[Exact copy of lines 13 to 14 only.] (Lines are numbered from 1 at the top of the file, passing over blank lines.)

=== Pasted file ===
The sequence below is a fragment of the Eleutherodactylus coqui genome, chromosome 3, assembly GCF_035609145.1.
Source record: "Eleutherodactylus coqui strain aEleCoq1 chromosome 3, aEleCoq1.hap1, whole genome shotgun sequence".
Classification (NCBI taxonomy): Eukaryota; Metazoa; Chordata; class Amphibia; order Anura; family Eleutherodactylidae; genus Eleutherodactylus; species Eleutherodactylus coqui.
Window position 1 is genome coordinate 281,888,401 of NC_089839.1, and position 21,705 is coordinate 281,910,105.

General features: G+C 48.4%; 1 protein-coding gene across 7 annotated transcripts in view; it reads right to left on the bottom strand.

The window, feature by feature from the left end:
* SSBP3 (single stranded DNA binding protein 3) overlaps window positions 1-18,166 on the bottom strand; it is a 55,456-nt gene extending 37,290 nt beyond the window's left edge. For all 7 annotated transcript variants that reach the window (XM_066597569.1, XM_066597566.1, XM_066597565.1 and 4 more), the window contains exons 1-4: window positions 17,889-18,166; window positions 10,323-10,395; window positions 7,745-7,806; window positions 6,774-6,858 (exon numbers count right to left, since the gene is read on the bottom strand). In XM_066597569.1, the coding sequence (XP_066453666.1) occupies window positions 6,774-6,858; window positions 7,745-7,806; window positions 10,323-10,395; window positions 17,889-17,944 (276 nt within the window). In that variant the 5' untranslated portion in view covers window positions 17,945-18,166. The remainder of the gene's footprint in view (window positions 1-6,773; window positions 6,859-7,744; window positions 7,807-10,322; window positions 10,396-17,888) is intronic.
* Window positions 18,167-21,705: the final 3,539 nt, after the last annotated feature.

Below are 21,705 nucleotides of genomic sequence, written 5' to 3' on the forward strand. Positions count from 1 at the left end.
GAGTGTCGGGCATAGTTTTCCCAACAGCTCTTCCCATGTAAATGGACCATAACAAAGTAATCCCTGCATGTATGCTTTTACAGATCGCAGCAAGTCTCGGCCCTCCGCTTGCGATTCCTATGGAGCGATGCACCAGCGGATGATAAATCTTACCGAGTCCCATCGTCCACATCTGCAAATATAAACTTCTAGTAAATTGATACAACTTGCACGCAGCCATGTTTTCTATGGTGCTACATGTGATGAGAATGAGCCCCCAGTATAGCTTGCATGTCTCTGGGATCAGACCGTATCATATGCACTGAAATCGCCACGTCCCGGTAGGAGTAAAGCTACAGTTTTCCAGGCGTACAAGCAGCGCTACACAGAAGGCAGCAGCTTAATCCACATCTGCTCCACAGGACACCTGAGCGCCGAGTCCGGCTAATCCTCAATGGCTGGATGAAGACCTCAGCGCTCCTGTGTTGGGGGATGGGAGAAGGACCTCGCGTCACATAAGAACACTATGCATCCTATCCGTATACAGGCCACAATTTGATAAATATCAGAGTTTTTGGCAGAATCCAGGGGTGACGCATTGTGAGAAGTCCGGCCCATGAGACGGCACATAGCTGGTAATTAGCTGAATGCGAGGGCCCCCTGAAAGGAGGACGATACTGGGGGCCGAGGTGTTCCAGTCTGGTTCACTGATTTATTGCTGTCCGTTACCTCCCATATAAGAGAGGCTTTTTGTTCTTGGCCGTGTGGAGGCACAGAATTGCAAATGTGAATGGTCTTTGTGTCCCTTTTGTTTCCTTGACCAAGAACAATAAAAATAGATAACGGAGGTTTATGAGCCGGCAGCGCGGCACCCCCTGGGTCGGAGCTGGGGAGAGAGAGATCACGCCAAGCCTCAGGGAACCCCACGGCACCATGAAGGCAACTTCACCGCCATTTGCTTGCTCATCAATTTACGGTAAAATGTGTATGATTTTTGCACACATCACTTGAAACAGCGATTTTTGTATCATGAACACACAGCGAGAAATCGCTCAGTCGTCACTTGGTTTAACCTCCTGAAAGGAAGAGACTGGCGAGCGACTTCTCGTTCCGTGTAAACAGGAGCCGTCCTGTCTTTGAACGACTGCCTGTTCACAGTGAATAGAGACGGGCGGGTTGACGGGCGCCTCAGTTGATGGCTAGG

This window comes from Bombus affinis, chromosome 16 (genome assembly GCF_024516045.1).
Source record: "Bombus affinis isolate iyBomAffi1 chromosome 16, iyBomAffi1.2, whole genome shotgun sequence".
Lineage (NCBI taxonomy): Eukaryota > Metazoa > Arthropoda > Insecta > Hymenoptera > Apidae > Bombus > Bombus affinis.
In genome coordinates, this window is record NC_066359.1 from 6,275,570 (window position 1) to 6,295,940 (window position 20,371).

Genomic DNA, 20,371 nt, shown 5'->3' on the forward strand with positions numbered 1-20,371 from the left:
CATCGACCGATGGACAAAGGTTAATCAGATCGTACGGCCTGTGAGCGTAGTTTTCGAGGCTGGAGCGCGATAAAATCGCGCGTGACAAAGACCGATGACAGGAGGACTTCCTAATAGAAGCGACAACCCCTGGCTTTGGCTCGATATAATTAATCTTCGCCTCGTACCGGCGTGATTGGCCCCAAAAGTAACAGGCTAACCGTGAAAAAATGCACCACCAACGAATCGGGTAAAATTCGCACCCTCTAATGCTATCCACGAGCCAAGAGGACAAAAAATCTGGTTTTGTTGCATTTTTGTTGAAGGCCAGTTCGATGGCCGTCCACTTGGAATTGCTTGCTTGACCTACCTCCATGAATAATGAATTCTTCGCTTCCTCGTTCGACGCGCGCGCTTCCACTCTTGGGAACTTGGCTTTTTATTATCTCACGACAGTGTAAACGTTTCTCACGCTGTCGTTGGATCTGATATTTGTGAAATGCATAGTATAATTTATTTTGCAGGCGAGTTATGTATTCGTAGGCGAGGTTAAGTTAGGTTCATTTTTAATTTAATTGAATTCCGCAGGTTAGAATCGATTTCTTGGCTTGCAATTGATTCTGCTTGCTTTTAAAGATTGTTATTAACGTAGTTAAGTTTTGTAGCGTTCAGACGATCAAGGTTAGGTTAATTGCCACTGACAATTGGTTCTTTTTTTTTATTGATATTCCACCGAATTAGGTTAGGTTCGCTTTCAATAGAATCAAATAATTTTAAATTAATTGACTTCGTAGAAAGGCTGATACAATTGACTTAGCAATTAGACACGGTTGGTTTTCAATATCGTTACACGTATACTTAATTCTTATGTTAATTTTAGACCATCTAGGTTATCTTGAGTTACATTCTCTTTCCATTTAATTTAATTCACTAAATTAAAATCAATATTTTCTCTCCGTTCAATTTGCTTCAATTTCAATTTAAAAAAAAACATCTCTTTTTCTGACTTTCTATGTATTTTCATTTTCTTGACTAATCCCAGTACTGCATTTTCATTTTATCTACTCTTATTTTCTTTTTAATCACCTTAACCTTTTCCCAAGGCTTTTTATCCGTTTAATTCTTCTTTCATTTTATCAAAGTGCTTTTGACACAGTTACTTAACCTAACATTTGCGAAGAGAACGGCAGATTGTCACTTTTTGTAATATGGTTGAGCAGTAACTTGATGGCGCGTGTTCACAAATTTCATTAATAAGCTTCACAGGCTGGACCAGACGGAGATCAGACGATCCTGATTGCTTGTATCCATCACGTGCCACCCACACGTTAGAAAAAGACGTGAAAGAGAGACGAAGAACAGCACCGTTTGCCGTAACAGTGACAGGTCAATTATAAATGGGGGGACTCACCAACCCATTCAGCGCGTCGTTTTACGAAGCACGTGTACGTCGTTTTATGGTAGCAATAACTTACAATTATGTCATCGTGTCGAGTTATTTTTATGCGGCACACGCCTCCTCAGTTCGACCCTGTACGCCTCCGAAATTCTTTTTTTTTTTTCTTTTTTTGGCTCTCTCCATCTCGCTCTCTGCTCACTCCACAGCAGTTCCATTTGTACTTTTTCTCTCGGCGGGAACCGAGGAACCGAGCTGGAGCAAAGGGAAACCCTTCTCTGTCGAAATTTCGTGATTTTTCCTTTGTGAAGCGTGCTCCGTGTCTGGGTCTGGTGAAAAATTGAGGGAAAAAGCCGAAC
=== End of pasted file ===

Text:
Lineage (NCBI taxonomy): Eukaryota > Metazoa > Arthropoda > Insecta > Hymenoptera > Apidae > Bombus > Bombus affinis.
In genome coordinates, this window is record NC_066359.1 from 6,275,570 (window position 1) to 6,295,940 (window position 20,371).